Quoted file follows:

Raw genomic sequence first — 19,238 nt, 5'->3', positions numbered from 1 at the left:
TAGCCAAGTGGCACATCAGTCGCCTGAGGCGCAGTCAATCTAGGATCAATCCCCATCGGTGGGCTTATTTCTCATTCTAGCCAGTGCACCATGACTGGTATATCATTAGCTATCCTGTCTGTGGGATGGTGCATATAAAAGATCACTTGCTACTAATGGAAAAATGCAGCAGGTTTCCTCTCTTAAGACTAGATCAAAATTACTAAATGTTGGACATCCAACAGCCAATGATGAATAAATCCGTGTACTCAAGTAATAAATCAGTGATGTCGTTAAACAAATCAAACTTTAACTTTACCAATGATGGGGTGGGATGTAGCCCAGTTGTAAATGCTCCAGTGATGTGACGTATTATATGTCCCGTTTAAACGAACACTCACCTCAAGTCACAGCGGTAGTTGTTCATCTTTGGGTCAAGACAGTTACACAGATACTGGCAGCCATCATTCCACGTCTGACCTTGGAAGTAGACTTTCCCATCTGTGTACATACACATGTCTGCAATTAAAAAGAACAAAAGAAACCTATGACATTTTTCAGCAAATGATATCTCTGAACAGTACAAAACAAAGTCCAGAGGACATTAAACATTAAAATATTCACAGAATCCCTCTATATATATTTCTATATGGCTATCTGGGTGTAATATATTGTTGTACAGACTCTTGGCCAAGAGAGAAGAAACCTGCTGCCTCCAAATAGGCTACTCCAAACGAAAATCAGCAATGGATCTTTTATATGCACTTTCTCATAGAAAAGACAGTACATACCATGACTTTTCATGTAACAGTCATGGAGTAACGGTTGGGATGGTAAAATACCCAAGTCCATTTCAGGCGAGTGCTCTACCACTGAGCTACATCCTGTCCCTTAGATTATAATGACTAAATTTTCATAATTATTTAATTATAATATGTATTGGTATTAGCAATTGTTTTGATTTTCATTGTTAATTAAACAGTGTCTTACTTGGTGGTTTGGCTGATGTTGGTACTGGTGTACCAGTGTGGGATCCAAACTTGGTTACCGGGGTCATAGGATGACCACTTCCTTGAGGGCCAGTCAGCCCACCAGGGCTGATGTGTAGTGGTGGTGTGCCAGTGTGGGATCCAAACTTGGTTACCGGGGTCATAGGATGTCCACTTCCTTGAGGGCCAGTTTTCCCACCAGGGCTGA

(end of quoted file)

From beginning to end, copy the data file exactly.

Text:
Raw genomic sequence first — 19,238 nt, 5'->3', positions numbered from 1 at the left:
TAGCCAAGTGGCACATCAGTCGCCTGAGGCGCAGTCAATCTAGGATCAATCCCCATCGGTGGGCTTATTTCTCATTCTAGCCAGTGCACCATGACTGGTATATCATTAGCTATCCTGTCTGTGGGATGGTGCATATAAAAGATCACTTGCTACTAATGGAAAAATGCAGCAGGTTTCCTCTCTTAAGACTAGATCAAAATTACTAAATGTTGGACATCCAACAGCCAATGATGAATAAATCCGTGTACTCAAGTAATAAATCAGTGATGTCGTTAAACAAATCAAACTTTAACTTTACCAATGATGGGGTGGGATGTAGCCCAGTTGTAAATGCTCCAGTGATGTGACGTATTATATGTCCCGTTTAAACGAACACTCACCTCAAGTCACAGCGGTAGTTGTTCATCTTTGGGTCAAGACAGTTACACAGATACTGGCAGCCATCATTCCACGTCTGACCTTGGAAGTAGACTTTCCCATCTGTGTACATACACATGTCTGCAATTAAAAAGAACAAAAGAAACCTATGACATTTTTCAGCAAATGATATCTCTGAACAGTACAAAACAAAGTCCAGAGGACATTAAACATTAAAATATTCACAGAATCCCTCTATATATATTTCTATATGGCTATCTGGGTGTAATATATTGTTGTACAGACTCTTGGCCAAGAGAGAAGAAACCTGCTGCCTCCAAATAGGCTACTCCAAACGAAAATCAGCAATGGATCTTTTATATGCACTTTCTCATAGAAAAGACAGTACATACCATGACTTTTCATGTAACAGTCATGGAGTAACGGTTGGGATGGTAAAATACCCAAGTCCATTTCAGGCGAGTGCTCTACCACTGAGCTACATCCTGTCCCTTAGATTATAATGACTAAATTTTCATAATTATTTAATTATAATATGTATTGGTATTAGCAATTGTTTTGATTTTCATTGTTAATTAAACAGTGTCTTACTTGGTGGTTTGGCTGATGTTGGTACTGGTGTACCAGTGTGGGATCCAAACTTGGTTACCGGGGTCATAGGATGACCACTTCCTTGAGGGCCAGTCAGCCCACCAGGGCTGATGTGTAGTGGTGGTGTGCCAGTGTGGGATCCAAACTTGGTTACCGGGGTCATAGGATGTCCACTTCCTTGAGGGCCAGTTTTCCCACCAGGGCTGA